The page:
Oppose H.R. 2499, Statehood for Puerto Rico
There is a move afoot to have Puerto Rico become the 51st state, with voting on the bill, H.R. 2499, taking place as early as this week in the U.S. House of Representatives.
Three times in the past 43 years Puerto Ricans have voted against becoming the 51st state in the Union, the last time being 11 years ago. They enjoy their commonwealth status which allows them to enjoy the protection and freedoms and even financial benefits of the United States without paying federal income taxes.
H.R. 2499 would actually force a yes-or-no vote by Puerto Ricans on whether Puerto Rico should maintain the “current political status” of the island. This sounds innocent enough until the second part of the legislation comes into play; a second vote would have to be administered, this one giving Puerto Ricans no option but statehood or full independence if the majority expresses dissatisfaction with the current political status. Even if there is no dissatisfaction and the “current political status” is favored, every eight years henceforth from the passage of H.R. 2499 Puerto Rico is forced to conduct another plebiscite on the matter at their own expense.
There are several problems that must first be exposed and debated before such a move should be made. The first is that of creating a bilingual country with the addition of an almost completely Spanish-speaking state. Then there is the problem of reassigning some seats in the U.S. House of Representatives by handing at least six or seven over to Puerto Rico, depriving six or seven existing states of one representative each because of the congressionally-mandated 435 seat cap. This type of political maneuvering seems very partisan because the seats in the Senate and the House would likely be Democratic ones, and the electoral votes awarded Puerto Rico might outnumber those of 22 current states.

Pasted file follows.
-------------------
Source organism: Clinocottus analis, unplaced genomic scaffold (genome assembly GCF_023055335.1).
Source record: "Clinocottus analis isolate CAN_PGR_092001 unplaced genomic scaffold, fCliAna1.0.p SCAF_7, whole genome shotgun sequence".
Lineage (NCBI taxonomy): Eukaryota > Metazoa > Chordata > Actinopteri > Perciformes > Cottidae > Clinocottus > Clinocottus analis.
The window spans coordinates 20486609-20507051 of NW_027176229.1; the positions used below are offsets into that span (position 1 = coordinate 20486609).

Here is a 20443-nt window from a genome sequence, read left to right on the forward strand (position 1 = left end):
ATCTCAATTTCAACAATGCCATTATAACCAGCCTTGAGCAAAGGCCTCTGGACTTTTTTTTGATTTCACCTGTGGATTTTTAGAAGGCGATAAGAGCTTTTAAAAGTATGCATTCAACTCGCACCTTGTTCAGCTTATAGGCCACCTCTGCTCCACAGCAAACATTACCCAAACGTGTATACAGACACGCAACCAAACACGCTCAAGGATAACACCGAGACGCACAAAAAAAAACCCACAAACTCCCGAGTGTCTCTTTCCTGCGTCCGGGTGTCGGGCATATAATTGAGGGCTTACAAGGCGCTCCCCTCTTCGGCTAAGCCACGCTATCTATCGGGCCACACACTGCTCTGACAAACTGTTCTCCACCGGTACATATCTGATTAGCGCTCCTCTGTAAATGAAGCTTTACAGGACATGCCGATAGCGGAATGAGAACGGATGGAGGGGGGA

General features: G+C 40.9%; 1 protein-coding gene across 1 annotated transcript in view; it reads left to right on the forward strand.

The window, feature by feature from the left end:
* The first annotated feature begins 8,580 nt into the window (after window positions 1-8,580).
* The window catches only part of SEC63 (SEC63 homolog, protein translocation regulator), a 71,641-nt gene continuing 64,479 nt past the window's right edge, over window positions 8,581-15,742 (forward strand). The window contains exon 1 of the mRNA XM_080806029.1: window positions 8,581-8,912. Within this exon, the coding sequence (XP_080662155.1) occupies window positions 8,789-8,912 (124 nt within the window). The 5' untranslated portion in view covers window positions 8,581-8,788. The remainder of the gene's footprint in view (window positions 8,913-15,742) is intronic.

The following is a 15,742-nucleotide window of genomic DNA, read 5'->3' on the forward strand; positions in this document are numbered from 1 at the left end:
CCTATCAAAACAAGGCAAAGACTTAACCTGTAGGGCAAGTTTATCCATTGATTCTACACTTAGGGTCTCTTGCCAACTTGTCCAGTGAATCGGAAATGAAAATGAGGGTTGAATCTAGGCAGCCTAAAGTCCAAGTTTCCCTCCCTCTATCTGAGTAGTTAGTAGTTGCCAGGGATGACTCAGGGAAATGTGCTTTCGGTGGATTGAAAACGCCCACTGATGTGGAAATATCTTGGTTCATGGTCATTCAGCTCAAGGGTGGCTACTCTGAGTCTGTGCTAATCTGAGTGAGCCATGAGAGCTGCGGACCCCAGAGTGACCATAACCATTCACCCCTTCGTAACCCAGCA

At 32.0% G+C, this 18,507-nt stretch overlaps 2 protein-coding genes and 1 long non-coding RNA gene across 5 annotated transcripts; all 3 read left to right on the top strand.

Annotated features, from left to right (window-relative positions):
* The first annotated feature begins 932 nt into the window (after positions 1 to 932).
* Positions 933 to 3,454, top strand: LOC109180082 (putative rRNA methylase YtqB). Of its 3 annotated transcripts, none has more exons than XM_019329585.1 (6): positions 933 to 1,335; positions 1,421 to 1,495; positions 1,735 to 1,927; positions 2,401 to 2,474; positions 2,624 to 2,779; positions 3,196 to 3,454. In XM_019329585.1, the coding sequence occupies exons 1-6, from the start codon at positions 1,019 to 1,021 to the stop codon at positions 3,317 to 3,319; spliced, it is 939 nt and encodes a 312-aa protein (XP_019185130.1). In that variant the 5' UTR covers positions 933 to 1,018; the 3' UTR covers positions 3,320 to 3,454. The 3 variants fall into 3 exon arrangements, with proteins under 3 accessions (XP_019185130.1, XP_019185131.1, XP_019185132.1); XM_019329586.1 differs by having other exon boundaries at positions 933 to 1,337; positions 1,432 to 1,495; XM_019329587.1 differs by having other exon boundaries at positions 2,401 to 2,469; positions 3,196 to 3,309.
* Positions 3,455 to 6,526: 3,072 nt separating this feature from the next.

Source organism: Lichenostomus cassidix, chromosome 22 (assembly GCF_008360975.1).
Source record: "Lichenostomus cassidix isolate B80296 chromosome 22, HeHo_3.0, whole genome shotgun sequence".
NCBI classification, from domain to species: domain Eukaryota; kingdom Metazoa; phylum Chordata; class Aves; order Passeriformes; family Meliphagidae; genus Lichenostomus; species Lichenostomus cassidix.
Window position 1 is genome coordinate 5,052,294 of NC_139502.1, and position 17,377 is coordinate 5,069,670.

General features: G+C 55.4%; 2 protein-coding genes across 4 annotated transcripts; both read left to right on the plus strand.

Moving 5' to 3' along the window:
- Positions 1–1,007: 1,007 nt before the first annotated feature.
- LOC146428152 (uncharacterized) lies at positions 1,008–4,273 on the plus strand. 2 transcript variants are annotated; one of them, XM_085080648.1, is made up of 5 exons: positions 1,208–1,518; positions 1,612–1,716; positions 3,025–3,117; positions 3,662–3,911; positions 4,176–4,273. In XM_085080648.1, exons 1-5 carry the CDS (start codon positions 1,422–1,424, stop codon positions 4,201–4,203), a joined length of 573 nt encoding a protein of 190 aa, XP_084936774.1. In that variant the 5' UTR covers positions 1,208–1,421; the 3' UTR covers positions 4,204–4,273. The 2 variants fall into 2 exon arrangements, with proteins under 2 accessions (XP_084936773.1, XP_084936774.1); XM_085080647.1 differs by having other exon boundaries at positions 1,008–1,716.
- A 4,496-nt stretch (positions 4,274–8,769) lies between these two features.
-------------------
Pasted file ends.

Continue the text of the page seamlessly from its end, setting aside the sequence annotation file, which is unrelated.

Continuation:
Before American taxpayers have to absorb and bailout another financially failing institution — this time the island of Puerto Rico — both Americans and Puerto Ricans need to know and understand that this could just be a case of politicians using this very opaque legislation as a means to whatever ends they envision for not only Puerto Rico and the United States, but also for the political dynamics this situation might bring with it in the future.
Contact your congressmen and send a message that you are unwilling to have them support such a bill until all the political, economic, and cultural details are out on the table, for both Americans and Puerto Ricans. Remind them to oppose H.R. 2499 on the grounds that it is a very bad move in the present economic and financial climate, with the possible political consequences precluding Americans from being in favor of statehood for the island nation of Puerto Rico at this time.
For further information on this issue, read “Legislation Promotes Statehood for Puerto Rico.”
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